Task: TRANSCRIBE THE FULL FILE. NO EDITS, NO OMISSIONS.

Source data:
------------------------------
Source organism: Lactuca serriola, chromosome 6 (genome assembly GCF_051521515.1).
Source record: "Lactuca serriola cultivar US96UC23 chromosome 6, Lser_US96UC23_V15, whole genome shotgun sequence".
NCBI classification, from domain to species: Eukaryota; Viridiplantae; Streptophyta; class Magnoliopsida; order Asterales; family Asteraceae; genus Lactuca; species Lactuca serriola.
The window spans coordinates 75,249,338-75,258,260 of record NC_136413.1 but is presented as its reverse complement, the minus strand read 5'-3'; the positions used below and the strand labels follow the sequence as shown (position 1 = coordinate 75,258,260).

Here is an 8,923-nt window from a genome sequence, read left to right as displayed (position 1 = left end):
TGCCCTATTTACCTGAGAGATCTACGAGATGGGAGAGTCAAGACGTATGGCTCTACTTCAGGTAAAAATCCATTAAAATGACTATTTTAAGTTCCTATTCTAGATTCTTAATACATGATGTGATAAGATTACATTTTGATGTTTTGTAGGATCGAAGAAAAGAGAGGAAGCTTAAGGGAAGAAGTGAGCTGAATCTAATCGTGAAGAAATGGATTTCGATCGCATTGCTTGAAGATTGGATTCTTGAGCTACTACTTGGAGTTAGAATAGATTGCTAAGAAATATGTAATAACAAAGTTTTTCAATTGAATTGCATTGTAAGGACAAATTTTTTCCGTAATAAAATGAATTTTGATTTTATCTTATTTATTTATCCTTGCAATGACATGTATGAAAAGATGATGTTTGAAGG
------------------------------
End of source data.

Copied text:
Source organism: Lactuca serriola, chromosome 6 (genome assembly GCF_051521515.1).
Source record: "Lactuca serriola cultivar US96UC23 chromosome 6, Lser_US96UC23_V15, whole genome shotgun sequence".
NCBI classification, from domain to species: Eukaryota; Viridiplantae; Streptophyta; class Magnoliopsida; order Asterales; family Asteraceae; genus Lactuca; species Lactuca serriola.
The window spans coordinates 75,249,338-75,258,260 of record NC_136413.1 but is presented as its reverse complement, the minus strand read 5'-3'; the positions used below and the strand labels follow the sequence as shown (position 1 = coordinate 75,258,260).

Here is an 8,923-nt window from a genome sequence, read left to right as displayed (position 1 = left end):
TGCCCTATTTACCTGAGAGATCTACGAGATGGGAGAGTCAAGACGTATGGCTCTACTTCAGGTAAAAATCCATTAAAATGACTATTTTAAGTTCCTATTCTAGATTCTTAATACATGATGTGATAAGATTACATTTTGATGTTTTGTAGGATCGAAGAAAAGAGAGGAAGCTTAAGGGAAGAAGTGAGCTGAATCTAATCGTGAAGAAATGGATTTCGATCGCATTGCTTGAAGATTGGATTCTTGAGCTACTACTTGGAGTTAGAATAGATTGCTAAGAAATATGTAATAACAAAGTTTTTCAATTGAATTGCATTGTAAGGACAAATTTTTTCCGTAATAAAATGAATTTTGATTTTATCTTATTTATTTATCCTTGCAATGACATGTATGAAAAGATGATGTTTGAAGG